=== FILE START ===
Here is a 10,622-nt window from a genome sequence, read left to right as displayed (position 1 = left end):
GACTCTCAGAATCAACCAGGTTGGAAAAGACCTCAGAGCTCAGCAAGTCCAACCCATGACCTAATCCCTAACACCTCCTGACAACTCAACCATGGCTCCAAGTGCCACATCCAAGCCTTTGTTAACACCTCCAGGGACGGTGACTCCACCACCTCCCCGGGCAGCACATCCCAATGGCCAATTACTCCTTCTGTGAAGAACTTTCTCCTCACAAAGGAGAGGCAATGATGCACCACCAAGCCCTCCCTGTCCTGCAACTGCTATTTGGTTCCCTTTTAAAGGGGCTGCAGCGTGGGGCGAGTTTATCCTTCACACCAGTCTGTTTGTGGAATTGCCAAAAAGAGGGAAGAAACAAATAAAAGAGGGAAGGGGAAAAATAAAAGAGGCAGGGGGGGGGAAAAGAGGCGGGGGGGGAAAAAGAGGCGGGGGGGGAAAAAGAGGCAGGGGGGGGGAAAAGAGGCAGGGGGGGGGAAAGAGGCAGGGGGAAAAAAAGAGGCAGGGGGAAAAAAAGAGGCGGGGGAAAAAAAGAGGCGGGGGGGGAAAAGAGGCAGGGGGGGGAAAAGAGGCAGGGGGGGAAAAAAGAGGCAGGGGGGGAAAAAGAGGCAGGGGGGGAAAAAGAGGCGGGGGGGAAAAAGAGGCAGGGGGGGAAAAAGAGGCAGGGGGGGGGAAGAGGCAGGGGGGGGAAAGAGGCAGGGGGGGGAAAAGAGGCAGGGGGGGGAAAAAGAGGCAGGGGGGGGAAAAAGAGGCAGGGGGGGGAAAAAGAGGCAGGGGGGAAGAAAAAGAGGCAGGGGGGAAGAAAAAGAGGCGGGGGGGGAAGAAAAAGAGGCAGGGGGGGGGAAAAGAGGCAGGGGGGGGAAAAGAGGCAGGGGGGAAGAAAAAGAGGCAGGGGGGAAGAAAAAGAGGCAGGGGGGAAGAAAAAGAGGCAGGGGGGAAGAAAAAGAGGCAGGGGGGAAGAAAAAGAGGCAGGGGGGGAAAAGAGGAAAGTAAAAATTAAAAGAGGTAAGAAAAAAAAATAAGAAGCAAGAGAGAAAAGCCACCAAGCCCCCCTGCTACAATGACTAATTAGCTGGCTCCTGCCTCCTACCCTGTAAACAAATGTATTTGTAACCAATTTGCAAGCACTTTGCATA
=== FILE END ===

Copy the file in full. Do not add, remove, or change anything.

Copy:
Here is a 10,622-nt window from a genome sequence, read left to right as displayed (position 1 = left end):
GACTCTCAGAATCAACCAGGTTGGAAAAGACCTCAGAGCTCAGCAAGTCCAACCCATGACCTAATCCCTAACACCTCCTGACAACTCAACCATGGCTCCAAGTGCCACATCCAAGCCTTTGTTAACACCTCCAGGGACGGTGACTCCACCACCTCCCCGGGCAGCACATCCCAATGGCCAATTACTCCTTCTGTGAAGAACTTTCTCCTCACAAAGGAGAGGCAATGATGCACCACCAAGCCCTCCCTGTCCTGCAACTGCTATTTGGTTCCCTTTTAAAGGGGCTGCAGCGTGGGGCGAGTTTATCCTTCACACCAGTCTGTTTGTGGAATTGCCAAAAAGAGGGAAGAAACAAATAAAAGAGGGAAGGGGAAAAATAAAAGAGGCAGGGGGGGGGAAAAGAGGCGGGGGGGGAAAAAGAGGCGGGGGGGGAAAAAGAGGCAGGGGGGGGGAAAAGAGGCAGGGGGGGGGAAAGAGGCAGGGGGAAAAAAAGAGGCAGGGGGAAAAAAAGAGGCGGGGGAAAAAAAGAGGCGGGGGGGGAAAAGAGGCAGGGGGGGGAAAAGAGGCAGGGGGGGAAAAAAGAGGCAGGGGGGGAAAAAGAGGCAGGGGGGGAAAAAGAGGCGGGGGGGAAAAAGAGGCAGGGGGGGAAAAAGAGGCAGGGGGGGGGAAGAGGCAGGGGGGGGAAAGAGGCAGGGGGGGGAAAAGAGGCAGGGGGGGGAAAAAGAGGCAGGGGGGGGAAAAAGAGGCAGGGGGGGGAAAAAGAGGCAGGGGGGAAGAAAAAGAGGCAGGGGGGAAGAAAAAGAGGCGGGGGGGGAAGAAAAAGAGGCAGGGGGGGGGAAAAGAGGCAGGGGGGGGAAAAGAGGCAGGGGGGAAGAAAAAGAGGCAGGGGGGAAGAAAAAGAGGCAGGGGGGAAGAAAAAGAGGCAGGGGGGAAGAAAAAGAGGCAGGGGGGAAGAAAAAGAGGCAGGGGGGGAAAAGAGGAAAGTAAAAATTAAAAGAGGTAAGAAAAAAAAATAAGAAGCAAGAGAGAAAAGCCACCAAGCCCCCCTGCTACAATGACTAATTAGCTGGCTCCTGCCTCCTACCCTGTAAACAAATGTATTTGTAACCAATTTGCAAGCACTTTGCATA